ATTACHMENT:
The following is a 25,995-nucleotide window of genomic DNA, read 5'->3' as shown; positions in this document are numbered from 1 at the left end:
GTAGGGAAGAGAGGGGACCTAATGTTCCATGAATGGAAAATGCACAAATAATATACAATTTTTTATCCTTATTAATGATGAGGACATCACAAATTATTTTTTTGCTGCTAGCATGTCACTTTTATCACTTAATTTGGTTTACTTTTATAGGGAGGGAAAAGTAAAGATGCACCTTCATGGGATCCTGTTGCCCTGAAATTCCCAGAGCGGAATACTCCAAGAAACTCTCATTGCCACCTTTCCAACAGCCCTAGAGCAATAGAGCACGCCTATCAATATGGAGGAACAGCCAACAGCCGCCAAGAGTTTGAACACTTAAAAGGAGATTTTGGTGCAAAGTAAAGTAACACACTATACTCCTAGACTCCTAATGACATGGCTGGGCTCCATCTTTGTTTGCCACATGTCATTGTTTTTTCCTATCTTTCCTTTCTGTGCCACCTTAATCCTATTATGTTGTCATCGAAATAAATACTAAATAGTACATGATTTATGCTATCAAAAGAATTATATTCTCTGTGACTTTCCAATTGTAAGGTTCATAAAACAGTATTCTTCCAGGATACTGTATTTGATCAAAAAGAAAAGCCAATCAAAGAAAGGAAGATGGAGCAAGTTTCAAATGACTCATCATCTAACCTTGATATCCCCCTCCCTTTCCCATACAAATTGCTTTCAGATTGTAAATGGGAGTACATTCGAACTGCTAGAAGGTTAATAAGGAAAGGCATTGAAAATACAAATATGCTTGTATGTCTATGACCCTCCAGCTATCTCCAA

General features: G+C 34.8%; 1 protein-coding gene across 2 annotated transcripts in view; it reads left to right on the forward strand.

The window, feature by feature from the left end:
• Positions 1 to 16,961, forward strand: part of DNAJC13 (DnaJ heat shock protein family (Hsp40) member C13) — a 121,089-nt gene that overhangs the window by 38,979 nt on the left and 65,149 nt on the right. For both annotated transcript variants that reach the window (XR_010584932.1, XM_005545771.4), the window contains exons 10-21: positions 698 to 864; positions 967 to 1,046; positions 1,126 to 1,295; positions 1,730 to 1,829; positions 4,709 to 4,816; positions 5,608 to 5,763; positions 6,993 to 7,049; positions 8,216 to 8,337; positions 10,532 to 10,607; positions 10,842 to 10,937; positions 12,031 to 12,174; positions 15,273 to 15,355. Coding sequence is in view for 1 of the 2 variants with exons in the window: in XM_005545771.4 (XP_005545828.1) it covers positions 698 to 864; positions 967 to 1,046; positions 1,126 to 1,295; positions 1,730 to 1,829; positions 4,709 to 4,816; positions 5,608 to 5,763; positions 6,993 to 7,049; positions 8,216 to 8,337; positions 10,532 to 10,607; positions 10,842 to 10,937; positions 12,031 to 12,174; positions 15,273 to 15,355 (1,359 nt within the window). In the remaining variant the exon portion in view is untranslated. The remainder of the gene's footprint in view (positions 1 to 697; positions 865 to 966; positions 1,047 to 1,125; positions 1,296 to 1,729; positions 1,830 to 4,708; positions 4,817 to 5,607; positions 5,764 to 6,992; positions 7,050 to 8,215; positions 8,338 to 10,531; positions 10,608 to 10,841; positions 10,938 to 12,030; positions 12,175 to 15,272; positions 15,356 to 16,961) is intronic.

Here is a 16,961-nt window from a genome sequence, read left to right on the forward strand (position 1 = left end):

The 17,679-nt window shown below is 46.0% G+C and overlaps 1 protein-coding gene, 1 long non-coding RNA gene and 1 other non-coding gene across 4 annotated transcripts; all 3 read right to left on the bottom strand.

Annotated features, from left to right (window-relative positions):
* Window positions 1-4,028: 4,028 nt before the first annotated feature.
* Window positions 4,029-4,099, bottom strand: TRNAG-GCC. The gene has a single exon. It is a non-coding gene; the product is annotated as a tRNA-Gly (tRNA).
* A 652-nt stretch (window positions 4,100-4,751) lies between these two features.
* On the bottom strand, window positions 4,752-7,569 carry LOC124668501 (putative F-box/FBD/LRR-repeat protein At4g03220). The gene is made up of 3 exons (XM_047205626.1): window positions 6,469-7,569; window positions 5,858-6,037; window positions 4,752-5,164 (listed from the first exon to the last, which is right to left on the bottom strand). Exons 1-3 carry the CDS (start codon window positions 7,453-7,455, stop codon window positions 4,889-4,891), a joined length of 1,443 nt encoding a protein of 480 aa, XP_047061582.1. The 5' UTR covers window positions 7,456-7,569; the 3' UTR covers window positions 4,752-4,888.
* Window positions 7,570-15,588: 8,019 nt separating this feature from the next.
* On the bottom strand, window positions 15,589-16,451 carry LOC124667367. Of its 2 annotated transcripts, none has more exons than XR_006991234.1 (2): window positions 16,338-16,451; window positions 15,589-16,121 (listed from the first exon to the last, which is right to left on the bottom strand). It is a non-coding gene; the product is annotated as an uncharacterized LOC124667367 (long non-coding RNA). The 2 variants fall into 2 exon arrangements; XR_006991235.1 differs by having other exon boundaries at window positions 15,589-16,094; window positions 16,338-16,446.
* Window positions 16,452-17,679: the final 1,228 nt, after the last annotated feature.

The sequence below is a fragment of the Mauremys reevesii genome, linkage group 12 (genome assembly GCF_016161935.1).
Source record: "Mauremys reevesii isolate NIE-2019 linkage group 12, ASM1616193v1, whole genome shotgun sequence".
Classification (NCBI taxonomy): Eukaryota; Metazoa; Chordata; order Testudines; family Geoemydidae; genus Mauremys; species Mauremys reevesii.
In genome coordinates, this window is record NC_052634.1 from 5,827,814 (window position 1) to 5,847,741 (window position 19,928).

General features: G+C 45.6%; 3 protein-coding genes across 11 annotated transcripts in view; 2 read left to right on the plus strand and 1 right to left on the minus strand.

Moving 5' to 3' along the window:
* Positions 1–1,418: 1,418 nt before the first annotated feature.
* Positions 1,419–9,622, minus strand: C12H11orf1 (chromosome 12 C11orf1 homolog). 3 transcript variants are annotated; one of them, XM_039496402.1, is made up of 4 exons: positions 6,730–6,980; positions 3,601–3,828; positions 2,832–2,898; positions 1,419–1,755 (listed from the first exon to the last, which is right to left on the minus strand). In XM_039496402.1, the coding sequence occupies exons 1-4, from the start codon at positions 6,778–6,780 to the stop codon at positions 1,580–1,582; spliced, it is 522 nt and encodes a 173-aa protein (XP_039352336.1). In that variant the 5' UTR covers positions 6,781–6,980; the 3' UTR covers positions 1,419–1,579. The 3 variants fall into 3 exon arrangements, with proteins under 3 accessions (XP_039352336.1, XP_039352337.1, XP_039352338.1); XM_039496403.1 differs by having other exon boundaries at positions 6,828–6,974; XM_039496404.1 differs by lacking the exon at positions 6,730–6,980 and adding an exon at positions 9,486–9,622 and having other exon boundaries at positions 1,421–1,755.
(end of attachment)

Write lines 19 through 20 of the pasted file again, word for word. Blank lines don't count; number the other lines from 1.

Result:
In genome coordinates, this window is record NC_052634.1 from 5,827,814 (window position 1) to 5,847,741 (window position 19,928).

General features: G+C 45.6%; 3 protein-coding genes across 11 annotated transcripts in view; 2 read left to right on the plus strand and 1 right to left on the minus strand.